Price Challenges Are Blocking Adoption of Sensors in Agriculture
Sensors for agriculture can raise yields and improve environmental impact,
but new business models and pricing options are needed to reap full benefits, says Lux Research
BOSTON, MA – December 15, 2015 – Even though sensors have many applications in agriculture, innovative pricing and service models will be key to the success of technology developers, according to Lux Research.
With farmers facing price variability and other uncertainties, few are able or willing to risk significant capital on sensing technologies, which can help make more efficient use of soil, water, pesticides, and equipment. Developers need to target the crops best suited for their technologies and create attractive financing or leasing options, or adopt service models that resonate with the growers.
“Low commodity prices have a significant impact on technology adoption in agriculture, and additional uncertainties about the expected impacts of sensing technologies also help deter adoption,” said Sara Olson, Lux Research Analyst and lead author of the report titled, “Sensing in Agriculture: How Can Technology Developers Drive Adoption?”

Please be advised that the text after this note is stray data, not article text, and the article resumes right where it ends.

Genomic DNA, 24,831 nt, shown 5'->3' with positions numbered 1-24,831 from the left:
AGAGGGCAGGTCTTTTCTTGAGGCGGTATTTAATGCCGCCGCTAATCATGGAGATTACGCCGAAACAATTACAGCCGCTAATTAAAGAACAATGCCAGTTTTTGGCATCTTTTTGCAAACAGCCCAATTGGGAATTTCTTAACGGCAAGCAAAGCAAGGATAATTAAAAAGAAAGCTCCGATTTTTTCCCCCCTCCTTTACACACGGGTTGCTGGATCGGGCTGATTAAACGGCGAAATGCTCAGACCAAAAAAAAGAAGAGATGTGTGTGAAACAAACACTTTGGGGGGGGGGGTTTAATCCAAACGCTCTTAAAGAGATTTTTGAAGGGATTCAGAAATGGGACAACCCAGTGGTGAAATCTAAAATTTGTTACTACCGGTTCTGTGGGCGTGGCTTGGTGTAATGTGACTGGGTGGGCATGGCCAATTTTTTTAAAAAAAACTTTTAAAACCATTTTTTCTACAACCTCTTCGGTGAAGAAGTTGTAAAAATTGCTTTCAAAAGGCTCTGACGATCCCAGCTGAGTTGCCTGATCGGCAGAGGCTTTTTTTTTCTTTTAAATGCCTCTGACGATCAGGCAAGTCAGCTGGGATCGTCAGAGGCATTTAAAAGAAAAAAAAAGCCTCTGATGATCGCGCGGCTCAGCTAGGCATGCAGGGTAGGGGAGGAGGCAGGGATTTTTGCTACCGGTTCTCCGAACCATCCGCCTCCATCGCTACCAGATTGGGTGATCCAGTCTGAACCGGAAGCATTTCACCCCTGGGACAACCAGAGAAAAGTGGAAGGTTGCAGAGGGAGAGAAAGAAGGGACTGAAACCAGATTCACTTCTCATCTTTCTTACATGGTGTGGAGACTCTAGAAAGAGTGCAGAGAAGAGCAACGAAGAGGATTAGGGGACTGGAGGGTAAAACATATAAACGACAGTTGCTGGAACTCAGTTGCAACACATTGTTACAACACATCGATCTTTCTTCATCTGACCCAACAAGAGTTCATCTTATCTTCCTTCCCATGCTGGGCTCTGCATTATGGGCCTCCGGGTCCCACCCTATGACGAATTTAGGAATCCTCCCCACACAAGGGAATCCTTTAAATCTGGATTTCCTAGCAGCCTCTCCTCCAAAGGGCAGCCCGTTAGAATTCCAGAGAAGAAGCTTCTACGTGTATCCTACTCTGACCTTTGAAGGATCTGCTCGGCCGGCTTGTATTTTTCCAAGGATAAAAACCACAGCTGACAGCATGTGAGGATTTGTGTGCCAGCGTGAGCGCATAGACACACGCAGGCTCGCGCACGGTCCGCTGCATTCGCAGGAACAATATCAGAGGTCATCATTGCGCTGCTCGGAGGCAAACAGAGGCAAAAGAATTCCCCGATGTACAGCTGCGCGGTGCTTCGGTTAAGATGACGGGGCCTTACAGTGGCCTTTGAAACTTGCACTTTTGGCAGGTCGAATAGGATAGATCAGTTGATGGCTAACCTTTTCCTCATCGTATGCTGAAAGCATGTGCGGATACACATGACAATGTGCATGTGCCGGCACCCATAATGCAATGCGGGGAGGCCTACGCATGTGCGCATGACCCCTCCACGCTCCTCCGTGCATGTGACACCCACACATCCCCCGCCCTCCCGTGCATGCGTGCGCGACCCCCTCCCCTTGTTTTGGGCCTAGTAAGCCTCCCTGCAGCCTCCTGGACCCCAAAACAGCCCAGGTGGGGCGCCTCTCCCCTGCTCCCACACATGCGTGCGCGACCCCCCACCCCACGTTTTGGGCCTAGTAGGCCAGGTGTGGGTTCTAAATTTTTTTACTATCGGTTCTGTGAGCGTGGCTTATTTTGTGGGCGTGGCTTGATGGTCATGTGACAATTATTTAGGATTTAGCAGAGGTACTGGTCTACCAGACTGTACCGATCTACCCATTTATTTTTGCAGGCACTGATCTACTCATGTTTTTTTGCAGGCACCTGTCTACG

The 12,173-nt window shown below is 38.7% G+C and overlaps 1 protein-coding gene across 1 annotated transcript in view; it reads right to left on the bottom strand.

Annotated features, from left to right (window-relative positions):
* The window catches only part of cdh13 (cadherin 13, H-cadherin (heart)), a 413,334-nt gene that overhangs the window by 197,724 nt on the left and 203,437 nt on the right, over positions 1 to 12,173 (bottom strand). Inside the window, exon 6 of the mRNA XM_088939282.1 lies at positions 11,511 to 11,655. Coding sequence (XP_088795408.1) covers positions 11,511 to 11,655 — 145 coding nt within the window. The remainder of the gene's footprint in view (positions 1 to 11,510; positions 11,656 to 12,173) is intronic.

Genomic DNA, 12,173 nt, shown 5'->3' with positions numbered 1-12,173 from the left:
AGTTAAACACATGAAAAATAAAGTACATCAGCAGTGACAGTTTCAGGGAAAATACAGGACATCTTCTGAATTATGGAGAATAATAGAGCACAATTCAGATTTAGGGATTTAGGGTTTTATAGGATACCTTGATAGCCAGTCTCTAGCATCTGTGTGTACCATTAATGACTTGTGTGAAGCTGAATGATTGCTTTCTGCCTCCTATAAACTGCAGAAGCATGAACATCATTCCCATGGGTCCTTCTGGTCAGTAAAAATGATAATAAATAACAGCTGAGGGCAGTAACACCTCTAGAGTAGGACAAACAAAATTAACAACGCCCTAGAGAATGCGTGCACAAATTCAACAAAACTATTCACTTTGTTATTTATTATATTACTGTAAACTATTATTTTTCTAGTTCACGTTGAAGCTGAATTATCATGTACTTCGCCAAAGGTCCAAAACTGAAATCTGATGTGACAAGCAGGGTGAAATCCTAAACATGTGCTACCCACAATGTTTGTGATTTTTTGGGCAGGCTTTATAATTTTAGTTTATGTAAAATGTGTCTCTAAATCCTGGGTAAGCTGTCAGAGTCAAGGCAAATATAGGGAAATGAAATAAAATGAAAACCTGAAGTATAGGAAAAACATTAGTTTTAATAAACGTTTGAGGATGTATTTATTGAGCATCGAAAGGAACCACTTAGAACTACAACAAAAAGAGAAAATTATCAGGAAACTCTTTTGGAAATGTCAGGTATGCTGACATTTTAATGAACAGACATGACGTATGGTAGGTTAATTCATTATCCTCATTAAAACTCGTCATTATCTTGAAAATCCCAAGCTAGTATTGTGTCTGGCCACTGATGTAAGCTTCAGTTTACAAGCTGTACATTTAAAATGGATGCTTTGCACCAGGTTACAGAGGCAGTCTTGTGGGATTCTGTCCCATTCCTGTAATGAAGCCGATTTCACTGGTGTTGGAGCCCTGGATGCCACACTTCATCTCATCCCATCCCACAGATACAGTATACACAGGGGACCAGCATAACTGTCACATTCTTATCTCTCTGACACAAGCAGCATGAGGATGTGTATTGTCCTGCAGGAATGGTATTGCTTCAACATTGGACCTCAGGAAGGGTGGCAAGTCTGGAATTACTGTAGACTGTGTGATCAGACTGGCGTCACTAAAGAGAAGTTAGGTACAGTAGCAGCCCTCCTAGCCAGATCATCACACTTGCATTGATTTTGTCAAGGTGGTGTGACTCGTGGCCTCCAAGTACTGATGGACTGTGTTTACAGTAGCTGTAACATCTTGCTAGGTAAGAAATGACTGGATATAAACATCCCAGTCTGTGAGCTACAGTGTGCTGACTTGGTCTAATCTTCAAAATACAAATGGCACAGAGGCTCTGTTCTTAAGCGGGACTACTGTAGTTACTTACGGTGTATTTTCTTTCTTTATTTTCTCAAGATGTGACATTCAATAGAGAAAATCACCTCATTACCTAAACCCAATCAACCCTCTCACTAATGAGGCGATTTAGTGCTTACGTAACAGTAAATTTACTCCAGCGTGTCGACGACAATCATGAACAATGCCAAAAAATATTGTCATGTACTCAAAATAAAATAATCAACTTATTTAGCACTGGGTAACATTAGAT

“Rather than abandon the space, developers will need to become savvier in their approaches, using business models that appeal to growing risk aversion in order to drive wider adoption,” she added.
Lux Researchers evaluated the economics of sensing technologies used in agriculture, besides assessing technology developers. Among their findings:
- Only the largest corn farmers can afford most sensors. With many growers operating near a break-even point of $4 per bushel, only farms over 2,500 acres will find it attractive to purchase new sensor hardware. A services model with creative pricing options could be appealing for a broader range of row crop growers.
- Potato farms are less dependent on scale for affordability. Increasing yields with soil moisture sensing and analytics technologies will appeal to potato growers, who can afford a technology cost of $100 per acre, with little difference in affordability across farm sizes from 50 acres to 500 acres.
- Wine grape growers are open to quality-increasing technologies. Sensors that help growers produce premium quality grapes that fetch ultra-high prices, and can help cut production costs will be most appealing to wine grape growers. Again here, larger vineyards of 50 acres and larger have the greatest tolerance for hardware purchases, while smaller vineyards will gravitate to services.